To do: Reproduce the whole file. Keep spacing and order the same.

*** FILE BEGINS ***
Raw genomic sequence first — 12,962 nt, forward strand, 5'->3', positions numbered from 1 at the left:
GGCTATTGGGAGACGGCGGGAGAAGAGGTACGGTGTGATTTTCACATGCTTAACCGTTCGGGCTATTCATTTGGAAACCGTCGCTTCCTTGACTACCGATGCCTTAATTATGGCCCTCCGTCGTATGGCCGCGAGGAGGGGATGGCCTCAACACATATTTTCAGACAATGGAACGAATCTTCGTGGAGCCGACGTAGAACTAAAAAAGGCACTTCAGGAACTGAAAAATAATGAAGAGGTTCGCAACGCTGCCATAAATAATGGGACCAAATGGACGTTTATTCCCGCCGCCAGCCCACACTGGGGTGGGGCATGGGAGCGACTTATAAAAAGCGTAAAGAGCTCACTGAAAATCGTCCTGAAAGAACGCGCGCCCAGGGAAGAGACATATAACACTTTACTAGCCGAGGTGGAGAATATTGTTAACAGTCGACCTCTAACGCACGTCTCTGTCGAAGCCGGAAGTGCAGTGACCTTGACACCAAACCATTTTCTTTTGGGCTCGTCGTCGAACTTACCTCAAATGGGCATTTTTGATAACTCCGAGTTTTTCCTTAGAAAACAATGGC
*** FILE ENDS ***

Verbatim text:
Raw genomic sequence first — 12,962 nt, forward strand, 5'->3', positions numbered from 1 at the left:
GGCTATTGGGAGACGGCGGGAGAAGAGGTACGGTGTGATTTTCACATGCTTAACCGTTCGGGCTATTCATTTGGAAACCGTCGCTTCCTTGACTACCGATGCCTTAATTATGGCCCTCCGTCGTATGGCCGCGAGGAGGGGATGGCCTCAACACATATTTTCAGACAATGGAACGAATCTTCGTGGAGCCGACGTAGAACTAAAAAAGGCACTTCAGGAACTGAAAAATAATGAAGAGGTTCGCAACGCTGCCATAAATAATGGGACCAAATGGACGTTTATTCCCGCCGCCAGCCCACACTGGGGTGGGGCATGGGAGCGACTTATAAAAAGCGTAAAGAGCTCACTGAAAATCGTCCTGAAAGAACGCGCGCCCAGGGAAGAGACATATAACACTTTACTAGCCGAGGTGGAGAATATTGTTAACAGTCGACCTCTAACGCACGTCTCTGTCGAAGCCGGAAGTGCAGTGACCTTGACACCAAACCATTTTCTTTTGGGCTCGTCGTCGAACTTACCTCAAATGGGCATTTTTGATAACTCCGAGTTTTTCCTTAGAAAACAATGGC